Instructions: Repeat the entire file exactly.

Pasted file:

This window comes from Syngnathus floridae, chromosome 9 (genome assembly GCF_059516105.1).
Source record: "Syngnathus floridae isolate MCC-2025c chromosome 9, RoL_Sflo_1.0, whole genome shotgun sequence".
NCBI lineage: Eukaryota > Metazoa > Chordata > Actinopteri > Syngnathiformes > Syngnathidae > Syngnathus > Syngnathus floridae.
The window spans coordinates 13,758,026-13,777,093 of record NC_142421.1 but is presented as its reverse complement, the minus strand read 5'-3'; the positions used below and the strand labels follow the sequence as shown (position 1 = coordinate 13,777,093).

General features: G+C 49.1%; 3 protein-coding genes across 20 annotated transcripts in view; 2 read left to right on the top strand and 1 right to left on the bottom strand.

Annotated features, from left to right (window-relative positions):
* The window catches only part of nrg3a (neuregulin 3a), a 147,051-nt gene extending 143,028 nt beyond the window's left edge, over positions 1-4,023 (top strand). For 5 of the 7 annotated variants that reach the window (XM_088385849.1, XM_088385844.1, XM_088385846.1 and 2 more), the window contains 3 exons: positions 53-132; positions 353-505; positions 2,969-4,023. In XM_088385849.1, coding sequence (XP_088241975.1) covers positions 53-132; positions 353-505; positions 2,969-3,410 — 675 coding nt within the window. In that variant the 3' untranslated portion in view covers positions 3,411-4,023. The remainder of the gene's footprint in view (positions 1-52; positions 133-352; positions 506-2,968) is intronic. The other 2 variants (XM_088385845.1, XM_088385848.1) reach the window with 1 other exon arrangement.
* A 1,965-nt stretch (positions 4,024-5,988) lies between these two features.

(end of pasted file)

This window comes from Syngnathus floridae, chromosome 9 (genome assembly GCF_059516105.1).
Source record: "Syngnathus floridae isolate MCC-2025c chromosome 9, RoL_Sflo_1.0, whole genome shotgun sequence".
NCBI lineage: Eukaryota > Metazoa > Chordata > Actinopteri > Syngnathiformes > Syngnathidae > Syngnathus > Syngnathus floridae.
The window spans coordinates 13,758,026-13,777,093 of record NC_142421.1 but is presented as its reverse complement, the minus strand read 5'-3'; the positions used below and the strand labels follow the sequence as shown (position 1 = coordinate 13,777,093).

General features: G+C 49.1%; 3 protein-coding genes across 20 annotated transcripts in view; 2 read left to right on the top strand and 1 right to left on the bottom strand.

Annotated features, from left to right (window-relative positions):
* The window catches only part of nrg3a (neuregulin 3a), a 147,051-nt gene extending 143,028 nt beyond the window's left edge, over positions 1-4,023 (top strand). For 5 of the 7 annotated variants that reach the window (XM_088385849.1, XM_088385844.1, XM_088385846.1 and 2 more), the window contains 3 exons: positions 53-132; positions 353-505; positions 2,969-4,023. In XM_088385849.1, coding sequence (XP_088241975.1) covers positions 53-132; positions 353-505; positions 2,969-3,410 — 675 coding nt within the window. In that variant the 3' untranslated portion in view covers positions 3,411-4,023. The remainder of the gene's footprint in view (positions 1-52; positions 133-352; positions 506-2,968) is intronic. The other 2 variants (XM_088385845.1, XM_088385848.1) reach the window with 1 other exon arrangement.
* A 1,965-nt stretch (positions 4,024-5,988) lies between these two features.